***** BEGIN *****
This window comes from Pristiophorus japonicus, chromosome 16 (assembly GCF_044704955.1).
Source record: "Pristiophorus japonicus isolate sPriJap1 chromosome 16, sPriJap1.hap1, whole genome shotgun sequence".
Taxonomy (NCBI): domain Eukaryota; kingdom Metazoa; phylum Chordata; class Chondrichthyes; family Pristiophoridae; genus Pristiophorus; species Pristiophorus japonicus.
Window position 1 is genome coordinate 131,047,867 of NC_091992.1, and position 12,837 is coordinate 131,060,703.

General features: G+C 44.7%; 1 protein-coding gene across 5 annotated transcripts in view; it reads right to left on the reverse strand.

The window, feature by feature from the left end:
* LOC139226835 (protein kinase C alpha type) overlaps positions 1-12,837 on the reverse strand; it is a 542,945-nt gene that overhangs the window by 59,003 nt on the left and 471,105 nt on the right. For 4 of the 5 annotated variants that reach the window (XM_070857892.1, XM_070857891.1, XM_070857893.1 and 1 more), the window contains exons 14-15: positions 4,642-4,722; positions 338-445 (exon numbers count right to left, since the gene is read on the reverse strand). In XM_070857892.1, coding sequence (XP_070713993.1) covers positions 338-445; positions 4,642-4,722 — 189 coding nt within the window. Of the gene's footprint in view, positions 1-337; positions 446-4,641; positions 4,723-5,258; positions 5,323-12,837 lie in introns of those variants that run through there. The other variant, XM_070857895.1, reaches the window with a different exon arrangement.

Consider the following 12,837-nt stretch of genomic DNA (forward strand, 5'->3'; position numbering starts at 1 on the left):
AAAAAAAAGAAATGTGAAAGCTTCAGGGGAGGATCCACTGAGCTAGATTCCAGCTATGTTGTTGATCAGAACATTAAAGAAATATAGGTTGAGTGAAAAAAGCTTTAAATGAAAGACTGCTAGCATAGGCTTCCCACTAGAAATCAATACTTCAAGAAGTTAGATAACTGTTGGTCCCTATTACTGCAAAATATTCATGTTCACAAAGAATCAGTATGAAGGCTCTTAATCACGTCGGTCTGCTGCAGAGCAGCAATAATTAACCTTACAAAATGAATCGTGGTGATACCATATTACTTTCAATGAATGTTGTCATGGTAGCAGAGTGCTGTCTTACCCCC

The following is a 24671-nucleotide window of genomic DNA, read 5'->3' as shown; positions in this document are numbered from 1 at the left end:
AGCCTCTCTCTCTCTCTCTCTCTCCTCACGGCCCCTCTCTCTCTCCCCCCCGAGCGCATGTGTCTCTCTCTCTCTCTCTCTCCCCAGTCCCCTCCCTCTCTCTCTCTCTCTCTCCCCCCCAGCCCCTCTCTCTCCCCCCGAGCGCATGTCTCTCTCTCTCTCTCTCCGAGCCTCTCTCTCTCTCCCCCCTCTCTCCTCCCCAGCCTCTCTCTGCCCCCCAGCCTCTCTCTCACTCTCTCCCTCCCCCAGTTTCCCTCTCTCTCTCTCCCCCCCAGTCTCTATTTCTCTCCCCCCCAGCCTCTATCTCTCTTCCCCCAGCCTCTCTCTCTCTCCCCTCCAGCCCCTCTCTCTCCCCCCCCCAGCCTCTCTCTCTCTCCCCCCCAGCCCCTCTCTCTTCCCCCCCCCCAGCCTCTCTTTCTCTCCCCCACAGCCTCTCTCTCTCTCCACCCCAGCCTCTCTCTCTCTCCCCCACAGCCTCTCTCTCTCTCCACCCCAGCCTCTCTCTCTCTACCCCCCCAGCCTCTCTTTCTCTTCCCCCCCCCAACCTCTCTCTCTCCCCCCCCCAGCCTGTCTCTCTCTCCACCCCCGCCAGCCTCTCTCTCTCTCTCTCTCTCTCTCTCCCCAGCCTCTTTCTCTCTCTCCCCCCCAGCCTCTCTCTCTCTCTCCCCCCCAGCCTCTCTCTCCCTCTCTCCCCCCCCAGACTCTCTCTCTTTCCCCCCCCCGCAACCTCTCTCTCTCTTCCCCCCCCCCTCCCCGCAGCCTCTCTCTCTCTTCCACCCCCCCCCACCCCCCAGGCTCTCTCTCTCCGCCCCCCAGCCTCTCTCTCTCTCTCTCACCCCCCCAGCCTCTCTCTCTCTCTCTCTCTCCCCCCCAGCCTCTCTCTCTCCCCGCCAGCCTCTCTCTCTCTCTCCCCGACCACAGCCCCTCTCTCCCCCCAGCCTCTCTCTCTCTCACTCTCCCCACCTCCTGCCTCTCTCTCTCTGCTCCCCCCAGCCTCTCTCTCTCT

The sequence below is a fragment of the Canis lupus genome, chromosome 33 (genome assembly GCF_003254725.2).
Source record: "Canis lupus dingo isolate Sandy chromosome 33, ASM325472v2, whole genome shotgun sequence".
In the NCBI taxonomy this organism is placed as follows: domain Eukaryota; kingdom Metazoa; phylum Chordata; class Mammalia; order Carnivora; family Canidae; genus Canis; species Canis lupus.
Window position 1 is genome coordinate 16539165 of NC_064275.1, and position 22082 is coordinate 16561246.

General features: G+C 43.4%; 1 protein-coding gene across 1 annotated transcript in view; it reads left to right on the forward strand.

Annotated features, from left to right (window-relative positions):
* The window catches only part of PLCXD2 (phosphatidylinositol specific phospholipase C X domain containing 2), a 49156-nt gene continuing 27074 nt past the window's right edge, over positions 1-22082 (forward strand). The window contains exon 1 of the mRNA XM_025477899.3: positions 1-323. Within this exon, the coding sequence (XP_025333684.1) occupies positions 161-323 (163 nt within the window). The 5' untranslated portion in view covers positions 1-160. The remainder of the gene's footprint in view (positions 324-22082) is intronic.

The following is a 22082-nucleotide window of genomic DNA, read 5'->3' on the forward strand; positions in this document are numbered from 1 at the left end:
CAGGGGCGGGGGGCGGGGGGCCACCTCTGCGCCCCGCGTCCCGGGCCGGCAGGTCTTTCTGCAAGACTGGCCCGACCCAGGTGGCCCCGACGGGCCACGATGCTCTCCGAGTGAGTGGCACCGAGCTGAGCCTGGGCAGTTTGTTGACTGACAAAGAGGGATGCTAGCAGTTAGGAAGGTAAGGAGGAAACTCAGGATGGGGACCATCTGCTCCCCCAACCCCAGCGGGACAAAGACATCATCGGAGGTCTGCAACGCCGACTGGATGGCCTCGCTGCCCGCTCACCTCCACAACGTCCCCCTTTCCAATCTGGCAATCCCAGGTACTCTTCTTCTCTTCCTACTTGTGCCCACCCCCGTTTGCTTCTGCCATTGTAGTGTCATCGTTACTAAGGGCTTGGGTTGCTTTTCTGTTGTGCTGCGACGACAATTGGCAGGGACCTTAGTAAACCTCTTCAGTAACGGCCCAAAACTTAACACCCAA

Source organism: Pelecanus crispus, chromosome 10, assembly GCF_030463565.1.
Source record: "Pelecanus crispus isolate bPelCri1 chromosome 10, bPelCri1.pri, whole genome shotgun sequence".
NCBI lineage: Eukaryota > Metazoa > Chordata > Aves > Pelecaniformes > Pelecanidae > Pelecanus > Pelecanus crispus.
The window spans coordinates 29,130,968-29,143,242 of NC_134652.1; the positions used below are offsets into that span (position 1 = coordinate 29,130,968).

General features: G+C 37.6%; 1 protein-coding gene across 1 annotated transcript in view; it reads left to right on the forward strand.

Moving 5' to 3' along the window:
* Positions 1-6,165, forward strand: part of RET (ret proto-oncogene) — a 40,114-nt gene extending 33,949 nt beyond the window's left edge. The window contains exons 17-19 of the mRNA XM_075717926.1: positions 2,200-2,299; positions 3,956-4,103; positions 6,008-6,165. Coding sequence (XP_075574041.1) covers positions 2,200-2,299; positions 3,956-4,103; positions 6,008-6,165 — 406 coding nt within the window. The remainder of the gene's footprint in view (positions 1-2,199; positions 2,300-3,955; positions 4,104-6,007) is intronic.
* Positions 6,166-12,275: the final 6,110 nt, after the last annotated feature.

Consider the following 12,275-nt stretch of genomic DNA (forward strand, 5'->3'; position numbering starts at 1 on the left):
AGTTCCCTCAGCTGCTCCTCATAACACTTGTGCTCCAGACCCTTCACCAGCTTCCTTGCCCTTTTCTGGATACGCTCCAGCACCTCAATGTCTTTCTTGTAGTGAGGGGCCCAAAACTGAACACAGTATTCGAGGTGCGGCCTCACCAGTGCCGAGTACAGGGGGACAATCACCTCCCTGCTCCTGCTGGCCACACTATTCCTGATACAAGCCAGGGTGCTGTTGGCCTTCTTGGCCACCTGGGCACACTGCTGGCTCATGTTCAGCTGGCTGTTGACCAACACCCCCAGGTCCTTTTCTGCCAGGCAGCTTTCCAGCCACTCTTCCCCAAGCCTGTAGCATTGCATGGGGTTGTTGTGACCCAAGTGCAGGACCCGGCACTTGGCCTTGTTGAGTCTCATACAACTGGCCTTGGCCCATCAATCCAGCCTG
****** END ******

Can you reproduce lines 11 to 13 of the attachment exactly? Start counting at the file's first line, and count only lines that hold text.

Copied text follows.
AGCCTCTCTCTCTCTCTCTCTCTCCTCACGGCCCCTCTCTCTCTCCCCCCCGAGCGCATGTGTCTCTCTCTCTCTCTCTCTCCCCAGTCCCCTCCCTCTCTCTCTCTCTCTCTCCCCCCCAGCCCCTCTCTCTCCCCCCGAGCGCATGTCTCTCTCTCTCTCTCTCCGAGCCTCTCTCTCTCTCCCCCCTCTCTCCTCCCCAGCCTCTCTCTGCCCCCCAGCCTCTCTCTCACTCTCTCCCTCCCCCAGTTTCCCTCTCTCTCTCTCCCCCCCAGTCTCTATTTCTCTCCCCCCCAGCCTCTATCTCTCTTCCCCCAGCCTCTCTCTCTCTCCCCTCCAGCCCCTCTCTCTCCCCCCCCCAGCCTCTCTCTCTCTCCCCCCCAGCCCCTCTCTCTTCCCCCCCCCCAGCCTCTCTTTCTCTCCCCCACAGCCTCTCTCTCTCTCCACCCCAGCCTCTCTCTCTCTCCCCCACAGCCTCTCTCTCTCTCCACCCCAGCCTCTCTCTCTCTACCCCCCCAGCCTCTCTTTCTCTTCCCCCCCCCAACCTCTCTCTCTCCCCCCCCCAGCCTGTCTCTCTCTCCACCCCCGCCAGCCTCTCTCTCTCTCTCTCTCTCTCTCTCCCCAGCCTCTTTCTCTCTCTCCCCCCCAGCCTCTCTCTCTCTCTCCCCCCCAGCCTCTCTCTCCCTCTCTCCCCCCCCAGACTCTCTCTCTTTCCCCCCCCCGCAACCTCTCTCTCTCTTCCCCCCCCCCTCCCCGCAGCCTCTCTCTCTCTTCCACCCCCCCCCACCCCCCAGGCTCTCTCTCTCCGCCCCCCAGCCTCTCTCTCTCTCTCTCACCCCCCCAGCCTCTCTCTCTCTCTCTCTCTCCCCCCCAGCCTCTCTCTCTCCCCGCCAGCCTCTCTCTCTCTCTCCCCGACCACAGCCCCTCTCTCCCCCCAGCCTCTCTCTCTCTCACTCTCCCCACCTCCTGCCTCTCTCTCTCTGCTCCCCCCAGCCTCTCTCTCTCT

The sequence below is a fragment of the Canis lupus genome, chromosome 33 (genome assembly GCF_003254725.2).
Source record: "Canis lupus dingo isolate Sandy chromosome 33, ASM325472v2, whole genome shotgun sequence".